July 3, 2003
Welcome to the 11th issue of my ezine. This is intended to be a free and a fun way to learn about plastic surgery. I am still overwhelmed by the tremendous number of questions I keep receiving. Once again, I picked out a few that I think are interesting and let you see how I answered them. I again thank everyone for their interest and ideas. Keep emailing your questions…
THANKS AGAIN– our Yahoo Store has far exceeded our expectations and we want to thank everyone for their support!
Our first question is from JS:
Email Question – I have a question regarding the process of removing moles from the skin. If you do it by breaking up the pigmentation, my concern is, how do you know if this is a non-cancerous or cancerous mole? Can it later become cancerous? And if the pigmentation from the mole is removed and it became cancerous you wouldn’t see the signs (odd shape, darkening, etc) and thus the cancer could spread and kill you. Can you expand on this?? I’m confused on what determines whether its safe or not. Thanks!!
Clinical judgment is what determines how safe it is. You still need to be vigilant about follow up exams, though. That responsibility falls primarily on the patient ie you.
Don't forget, not every mole can be “lasered” to begin with. Only your doctor can make this determination. Check out our site for more information on moles as well as the patient pictures (removal by laser or surgery). Thanks for your question.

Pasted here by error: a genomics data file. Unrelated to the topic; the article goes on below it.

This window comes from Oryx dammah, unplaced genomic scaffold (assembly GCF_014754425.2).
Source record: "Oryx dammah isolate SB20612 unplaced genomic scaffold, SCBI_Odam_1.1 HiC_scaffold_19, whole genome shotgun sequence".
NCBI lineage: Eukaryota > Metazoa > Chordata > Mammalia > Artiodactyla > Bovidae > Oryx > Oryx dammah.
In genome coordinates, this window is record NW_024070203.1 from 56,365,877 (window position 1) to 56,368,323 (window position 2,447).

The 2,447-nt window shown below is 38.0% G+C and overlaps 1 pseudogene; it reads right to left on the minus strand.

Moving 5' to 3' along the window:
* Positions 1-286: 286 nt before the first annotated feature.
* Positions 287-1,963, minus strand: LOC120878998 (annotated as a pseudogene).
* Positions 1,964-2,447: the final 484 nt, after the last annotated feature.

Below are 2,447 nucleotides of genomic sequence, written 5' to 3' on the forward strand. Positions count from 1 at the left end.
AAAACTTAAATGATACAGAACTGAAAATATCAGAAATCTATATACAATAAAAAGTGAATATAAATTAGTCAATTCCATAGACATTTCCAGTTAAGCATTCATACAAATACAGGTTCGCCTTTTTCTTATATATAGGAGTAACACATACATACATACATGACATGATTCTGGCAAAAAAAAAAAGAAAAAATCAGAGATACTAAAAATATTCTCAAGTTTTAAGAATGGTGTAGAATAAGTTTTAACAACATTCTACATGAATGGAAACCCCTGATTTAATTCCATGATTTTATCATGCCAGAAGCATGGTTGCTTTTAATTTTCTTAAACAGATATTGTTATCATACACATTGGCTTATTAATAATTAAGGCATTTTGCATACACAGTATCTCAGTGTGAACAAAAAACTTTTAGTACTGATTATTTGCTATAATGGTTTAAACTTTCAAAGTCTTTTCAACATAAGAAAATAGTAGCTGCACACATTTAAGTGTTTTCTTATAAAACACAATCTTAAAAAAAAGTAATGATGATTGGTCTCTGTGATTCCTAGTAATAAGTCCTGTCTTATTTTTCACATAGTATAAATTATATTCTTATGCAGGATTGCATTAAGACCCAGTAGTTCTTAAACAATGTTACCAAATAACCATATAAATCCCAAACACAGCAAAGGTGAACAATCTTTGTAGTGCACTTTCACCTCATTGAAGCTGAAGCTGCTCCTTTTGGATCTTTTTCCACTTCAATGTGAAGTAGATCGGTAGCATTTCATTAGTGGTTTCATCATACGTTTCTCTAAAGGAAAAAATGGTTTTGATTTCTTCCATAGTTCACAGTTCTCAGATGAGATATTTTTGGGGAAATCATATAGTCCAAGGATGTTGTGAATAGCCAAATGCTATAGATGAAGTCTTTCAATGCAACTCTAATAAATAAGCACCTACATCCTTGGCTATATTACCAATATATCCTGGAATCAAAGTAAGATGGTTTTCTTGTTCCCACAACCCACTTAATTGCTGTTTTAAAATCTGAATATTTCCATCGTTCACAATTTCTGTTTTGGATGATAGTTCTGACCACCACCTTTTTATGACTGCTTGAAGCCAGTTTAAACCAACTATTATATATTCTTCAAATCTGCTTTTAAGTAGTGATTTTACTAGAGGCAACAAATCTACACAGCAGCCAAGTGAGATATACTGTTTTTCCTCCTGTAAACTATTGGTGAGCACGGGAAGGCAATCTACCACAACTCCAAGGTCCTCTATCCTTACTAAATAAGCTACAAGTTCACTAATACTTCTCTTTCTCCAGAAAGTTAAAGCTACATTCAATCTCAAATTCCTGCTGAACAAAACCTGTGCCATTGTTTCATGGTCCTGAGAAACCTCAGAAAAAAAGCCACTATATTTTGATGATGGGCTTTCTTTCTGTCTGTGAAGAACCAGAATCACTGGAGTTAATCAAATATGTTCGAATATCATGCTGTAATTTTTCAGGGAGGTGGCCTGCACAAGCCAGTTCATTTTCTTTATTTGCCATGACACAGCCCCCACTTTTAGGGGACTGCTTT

Our next question is from RW:
Email Question – I would like more information about keloid removal at your center. How often have you performed this procedure and with what results? I have two keloids (left side of face near jawbone and on chest across breast bone), which have grown slowly over several years and are now a terrible nuisance. I’m considering surgical removal by your staff, but would like to know what steps are followed to prevent recurrence. Thank you in advance for your help.
Email Answer - It is hard to answer your question without examining your keloids. I did 6 months of my plastic surgery fellowship at Cook County and have done a ton of keloids. They come in all shapes and sizes and can occur in all areas. There are some newer techniques and things we do to prevent recurrence. Two of the most recent advances are 5-FU injections and Retin-A before and after surgery. I would really need to see your keloids, though, to give you my recommendations. Also, I do not know what other treatments you have tried, like steroid injections, excision, radiation etc. Usually, insurance covers the consultation and procedure.
Please check out our site at for more
keloid information. Thanks for your question.
AGAIN, thank you all for your questions!
Thinking of visiting a plastic surgeon??
I think a great place for you to start is the 7 critical questions on our site at http://www.prplastic.com/7_critical_questions_to_ask_any_plastic_surgeon.htm. These are the things you should look for in your selection process. I think they will be helpful.
The ASPS site at www.plasticsurgery.org will also give you a list of board certified plastic surgeons in your area.
I am always available if you decide you would ever want a consultation with me. I frequently see patients from out of town and we try to make special provisions.
Remember, knowledge is power.
By the way, I hope you are having a great summer. I hope you all have fun but stay healthy…
Email me – ask whatever you want. You are the ones that will help make this ezine fun and exciting. What do you want to know?? Ask anything! Ask away…
Dr. Sam Speron
Plastic & Reconstructive Surgeon
P.S. I want everyone to remember I’m doing this for you. I want everyone to become a well-informed consumer. But, I also want it to be easy and fun to read. I want you to look forward to getting it. Email me. What’s boring? What’s exciting to you? Let me know. You are the heart and soul of this newsletter. Are we still having fun??